The celebrations that followed the Japanese surrender, and a beautifully-staged kiss were both wonderful and memorable. But Victory (Victory over Japan) Day is a solemn remembrance of the many thousands of lives poured out in the second half of a near global struggle, to block the domination of many small and weak nations by one. I find it ironic that sixty-five years after, the only mention of these events in the popular US media relates to a single staged photograph. Of course, here in the US, there is often a sense of guilt mixed in with VJ Day celebrations, tied to Japan's forced surrender following the use of a terrible weapon on her civilian population. While the reasons for forcing an unconditional surrender out of Japan are well-known, and while there will probably never be a complete consensus on the decision to use the atom bomb, it would be appropriate to celebrate the end of the war and remember the dead.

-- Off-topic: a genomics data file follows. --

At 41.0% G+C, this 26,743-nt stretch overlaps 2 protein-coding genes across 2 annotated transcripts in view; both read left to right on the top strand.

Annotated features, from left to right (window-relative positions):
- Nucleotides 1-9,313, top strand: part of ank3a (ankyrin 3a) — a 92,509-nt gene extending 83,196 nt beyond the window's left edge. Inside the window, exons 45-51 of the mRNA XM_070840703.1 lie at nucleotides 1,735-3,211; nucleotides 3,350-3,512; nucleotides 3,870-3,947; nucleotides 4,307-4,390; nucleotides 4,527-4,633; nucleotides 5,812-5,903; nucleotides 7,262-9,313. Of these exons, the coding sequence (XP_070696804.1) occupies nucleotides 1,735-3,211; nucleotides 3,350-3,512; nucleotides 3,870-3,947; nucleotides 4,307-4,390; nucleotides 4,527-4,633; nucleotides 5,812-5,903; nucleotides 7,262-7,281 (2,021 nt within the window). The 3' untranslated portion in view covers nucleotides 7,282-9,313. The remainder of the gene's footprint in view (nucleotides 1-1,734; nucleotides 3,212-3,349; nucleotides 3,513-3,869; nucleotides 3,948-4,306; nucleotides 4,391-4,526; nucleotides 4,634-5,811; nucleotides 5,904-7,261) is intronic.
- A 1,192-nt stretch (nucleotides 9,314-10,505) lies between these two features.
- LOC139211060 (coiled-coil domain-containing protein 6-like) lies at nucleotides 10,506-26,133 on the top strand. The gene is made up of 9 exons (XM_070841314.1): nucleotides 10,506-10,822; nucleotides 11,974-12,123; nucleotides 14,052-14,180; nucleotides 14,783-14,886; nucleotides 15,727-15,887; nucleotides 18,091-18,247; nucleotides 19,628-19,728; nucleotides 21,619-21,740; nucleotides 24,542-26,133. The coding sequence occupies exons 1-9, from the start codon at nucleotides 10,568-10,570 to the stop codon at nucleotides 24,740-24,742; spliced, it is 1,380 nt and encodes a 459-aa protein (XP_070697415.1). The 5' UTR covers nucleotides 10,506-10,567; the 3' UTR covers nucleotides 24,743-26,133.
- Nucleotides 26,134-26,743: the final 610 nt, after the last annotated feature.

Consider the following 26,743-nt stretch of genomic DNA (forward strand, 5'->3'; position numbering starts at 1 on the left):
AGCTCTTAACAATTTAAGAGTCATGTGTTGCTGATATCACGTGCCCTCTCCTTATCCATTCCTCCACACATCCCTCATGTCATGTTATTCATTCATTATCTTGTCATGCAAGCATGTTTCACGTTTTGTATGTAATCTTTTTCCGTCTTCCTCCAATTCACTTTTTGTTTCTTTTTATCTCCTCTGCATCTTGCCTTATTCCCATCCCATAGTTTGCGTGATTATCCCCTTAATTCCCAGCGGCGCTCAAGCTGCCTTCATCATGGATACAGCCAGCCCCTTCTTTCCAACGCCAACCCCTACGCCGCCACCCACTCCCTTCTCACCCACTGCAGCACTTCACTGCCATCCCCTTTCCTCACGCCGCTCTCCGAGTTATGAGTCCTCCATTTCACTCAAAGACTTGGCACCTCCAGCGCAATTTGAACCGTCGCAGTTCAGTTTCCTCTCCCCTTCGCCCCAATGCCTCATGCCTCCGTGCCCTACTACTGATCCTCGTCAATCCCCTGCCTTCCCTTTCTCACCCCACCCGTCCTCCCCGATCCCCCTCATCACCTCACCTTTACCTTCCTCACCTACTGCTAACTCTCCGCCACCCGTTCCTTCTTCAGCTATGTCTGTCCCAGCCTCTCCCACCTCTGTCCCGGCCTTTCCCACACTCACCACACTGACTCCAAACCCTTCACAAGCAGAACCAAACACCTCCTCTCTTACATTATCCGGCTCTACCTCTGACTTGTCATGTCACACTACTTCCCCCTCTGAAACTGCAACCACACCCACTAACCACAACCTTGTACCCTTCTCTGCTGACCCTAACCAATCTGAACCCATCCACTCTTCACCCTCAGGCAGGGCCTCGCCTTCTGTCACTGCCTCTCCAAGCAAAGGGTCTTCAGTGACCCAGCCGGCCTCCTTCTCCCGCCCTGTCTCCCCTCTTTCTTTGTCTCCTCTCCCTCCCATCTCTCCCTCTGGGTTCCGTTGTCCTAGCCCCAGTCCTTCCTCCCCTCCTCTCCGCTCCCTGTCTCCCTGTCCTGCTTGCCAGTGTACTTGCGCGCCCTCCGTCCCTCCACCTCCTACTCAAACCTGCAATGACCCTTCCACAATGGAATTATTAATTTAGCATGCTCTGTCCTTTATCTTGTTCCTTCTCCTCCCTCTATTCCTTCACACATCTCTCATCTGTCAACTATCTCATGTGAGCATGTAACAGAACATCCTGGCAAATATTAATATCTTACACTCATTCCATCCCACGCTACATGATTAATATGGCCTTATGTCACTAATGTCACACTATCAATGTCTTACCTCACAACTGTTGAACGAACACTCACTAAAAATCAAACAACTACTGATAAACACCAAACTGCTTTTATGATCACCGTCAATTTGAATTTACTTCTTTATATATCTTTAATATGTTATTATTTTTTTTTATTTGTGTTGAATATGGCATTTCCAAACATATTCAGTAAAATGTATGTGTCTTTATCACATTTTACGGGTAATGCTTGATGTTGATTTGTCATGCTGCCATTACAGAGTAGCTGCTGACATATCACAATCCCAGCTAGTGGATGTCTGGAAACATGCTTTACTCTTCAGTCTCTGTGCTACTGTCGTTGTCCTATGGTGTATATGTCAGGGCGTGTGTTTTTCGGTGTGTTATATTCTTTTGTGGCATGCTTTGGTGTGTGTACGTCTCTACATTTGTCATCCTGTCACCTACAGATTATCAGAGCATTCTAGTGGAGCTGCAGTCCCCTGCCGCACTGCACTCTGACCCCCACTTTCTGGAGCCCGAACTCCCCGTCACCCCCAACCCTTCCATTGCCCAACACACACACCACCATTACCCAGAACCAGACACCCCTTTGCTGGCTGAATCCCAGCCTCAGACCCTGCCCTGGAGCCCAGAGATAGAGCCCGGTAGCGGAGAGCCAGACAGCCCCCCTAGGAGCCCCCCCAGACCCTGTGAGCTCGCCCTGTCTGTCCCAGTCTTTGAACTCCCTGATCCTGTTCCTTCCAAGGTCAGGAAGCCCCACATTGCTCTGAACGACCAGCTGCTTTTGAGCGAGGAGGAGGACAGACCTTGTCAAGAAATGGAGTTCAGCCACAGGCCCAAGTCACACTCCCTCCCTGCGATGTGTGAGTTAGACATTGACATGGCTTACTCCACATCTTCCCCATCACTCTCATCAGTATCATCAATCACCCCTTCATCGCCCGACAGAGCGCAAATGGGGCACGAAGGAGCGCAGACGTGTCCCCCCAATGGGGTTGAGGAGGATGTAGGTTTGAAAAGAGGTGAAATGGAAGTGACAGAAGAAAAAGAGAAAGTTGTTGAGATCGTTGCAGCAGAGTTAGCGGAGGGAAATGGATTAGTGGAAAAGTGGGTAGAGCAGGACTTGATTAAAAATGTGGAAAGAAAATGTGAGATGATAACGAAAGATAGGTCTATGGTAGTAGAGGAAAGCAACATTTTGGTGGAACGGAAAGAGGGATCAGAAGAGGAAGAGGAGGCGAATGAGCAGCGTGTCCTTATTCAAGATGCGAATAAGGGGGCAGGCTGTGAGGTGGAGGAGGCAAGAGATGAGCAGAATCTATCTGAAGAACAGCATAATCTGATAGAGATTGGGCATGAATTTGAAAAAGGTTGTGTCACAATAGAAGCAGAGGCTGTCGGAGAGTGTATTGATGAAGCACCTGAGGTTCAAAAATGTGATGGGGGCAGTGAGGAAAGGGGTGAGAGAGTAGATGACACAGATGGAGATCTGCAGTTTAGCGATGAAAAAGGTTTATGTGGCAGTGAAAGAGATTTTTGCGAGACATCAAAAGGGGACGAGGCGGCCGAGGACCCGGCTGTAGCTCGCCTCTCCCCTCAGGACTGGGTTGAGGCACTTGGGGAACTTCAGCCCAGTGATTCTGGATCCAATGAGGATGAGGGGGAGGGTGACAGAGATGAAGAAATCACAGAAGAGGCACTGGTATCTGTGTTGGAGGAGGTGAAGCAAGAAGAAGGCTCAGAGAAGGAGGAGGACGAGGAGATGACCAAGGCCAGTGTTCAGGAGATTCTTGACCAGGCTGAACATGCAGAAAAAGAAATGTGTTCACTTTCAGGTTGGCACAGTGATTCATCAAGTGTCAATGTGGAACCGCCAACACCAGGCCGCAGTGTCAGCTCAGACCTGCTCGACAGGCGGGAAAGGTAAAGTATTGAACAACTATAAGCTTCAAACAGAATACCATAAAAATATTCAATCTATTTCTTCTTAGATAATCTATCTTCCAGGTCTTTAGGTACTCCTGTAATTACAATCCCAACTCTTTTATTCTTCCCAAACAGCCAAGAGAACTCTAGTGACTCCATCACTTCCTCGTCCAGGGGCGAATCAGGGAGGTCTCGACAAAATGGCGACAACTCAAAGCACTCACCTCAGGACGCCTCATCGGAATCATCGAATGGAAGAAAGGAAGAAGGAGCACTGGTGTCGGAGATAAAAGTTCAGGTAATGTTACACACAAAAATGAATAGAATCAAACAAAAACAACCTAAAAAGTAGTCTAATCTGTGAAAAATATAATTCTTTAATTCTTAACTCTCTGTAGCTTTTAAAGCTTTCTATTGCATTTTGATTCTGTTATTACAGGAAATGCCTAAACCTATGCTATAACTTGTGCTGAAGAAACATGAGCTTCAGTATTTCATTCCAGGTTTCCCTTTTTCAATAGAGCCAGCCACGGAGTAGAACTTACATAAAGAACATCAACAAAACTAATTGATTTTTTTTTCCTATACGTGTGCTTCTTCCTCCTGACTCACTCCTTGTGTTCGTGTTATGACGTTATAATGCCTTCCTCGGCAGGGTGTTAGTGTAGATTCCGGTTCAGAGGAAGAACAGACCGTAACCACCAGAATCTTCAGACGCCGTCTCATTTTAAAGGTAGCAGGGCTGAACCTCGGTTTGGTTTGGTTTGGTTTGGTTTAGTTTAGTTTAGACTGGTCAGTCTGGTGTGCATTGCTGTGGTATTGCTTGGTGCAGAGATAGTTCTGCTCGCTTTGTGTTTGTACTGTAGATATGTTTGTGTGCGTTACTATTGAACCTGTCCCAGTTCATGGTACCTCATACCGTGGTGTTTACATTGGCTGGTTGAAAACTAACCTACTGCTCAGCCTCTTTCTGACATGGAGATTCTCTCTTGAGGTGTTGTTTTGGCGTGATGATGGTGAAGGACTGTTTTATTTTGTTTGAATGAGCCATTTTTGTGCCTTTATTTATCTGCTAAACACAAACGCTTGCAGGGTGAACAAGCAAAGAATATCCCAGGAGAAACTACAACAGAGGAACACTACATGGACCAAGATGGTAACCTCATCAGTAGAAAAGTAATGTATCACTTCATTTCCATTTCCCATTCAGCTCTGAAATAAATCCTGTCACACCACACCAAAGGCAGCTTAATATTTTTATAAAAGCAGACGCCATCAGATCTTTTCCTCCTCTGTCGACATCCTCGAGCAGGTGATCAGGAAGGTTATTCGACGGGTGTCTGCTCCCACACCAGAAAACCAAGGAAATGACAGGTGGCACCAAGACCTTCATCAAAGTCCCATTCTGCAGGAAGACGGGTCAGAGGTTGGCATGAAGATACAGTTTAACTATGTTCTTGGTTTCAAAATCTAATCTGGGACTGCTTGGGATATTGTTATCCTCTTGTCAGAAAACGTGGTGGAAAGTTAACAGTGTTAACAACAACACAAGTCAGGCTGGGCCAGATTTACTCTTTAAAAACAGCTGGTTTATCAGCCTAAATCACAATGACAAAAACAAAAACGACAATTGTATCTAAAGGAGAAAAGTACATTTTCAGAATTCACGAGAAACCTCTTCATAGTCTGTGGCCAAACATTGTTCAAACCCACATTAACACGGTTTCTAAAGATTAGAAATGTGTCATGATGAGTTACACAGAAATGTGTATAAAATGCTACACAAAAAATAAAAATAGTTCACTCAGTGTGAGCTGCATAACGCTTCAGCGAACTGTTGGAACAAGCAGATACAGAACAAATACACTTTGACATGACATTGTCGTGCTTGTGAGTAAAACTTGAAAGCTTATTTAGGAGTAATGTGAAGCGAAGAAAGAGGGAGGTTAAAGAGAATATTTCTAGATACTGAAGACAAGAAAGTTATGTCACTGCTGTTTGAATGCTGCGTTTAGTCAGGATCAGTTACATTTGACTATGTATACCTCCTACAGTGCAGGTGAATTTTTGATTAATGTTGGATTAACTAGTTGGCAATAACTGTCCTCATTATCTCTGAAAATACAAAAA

Sadly, President Obama, indeed much of the country, seems totally apathetic about such memorials. Possibly, if forced into a speech about it, the president would find it necessary to belabor American sins, arrogance and pride, without remembering why we came to such a point and what necessitated the war. There is no excuse however, for the near total silence from the media and the population. Leaders in Canada, Great Britain, even Japan (for different reasons obviously) honor August 15th with wreaths, solemnity and remembrance. We would do well not to lightly throw away our own history.
"We renew our promise to never wage war, and we promise to do our utmost to achieve eternal world peace and to never repeat again the mistake of war."
Japanese prime minister Naoto Kan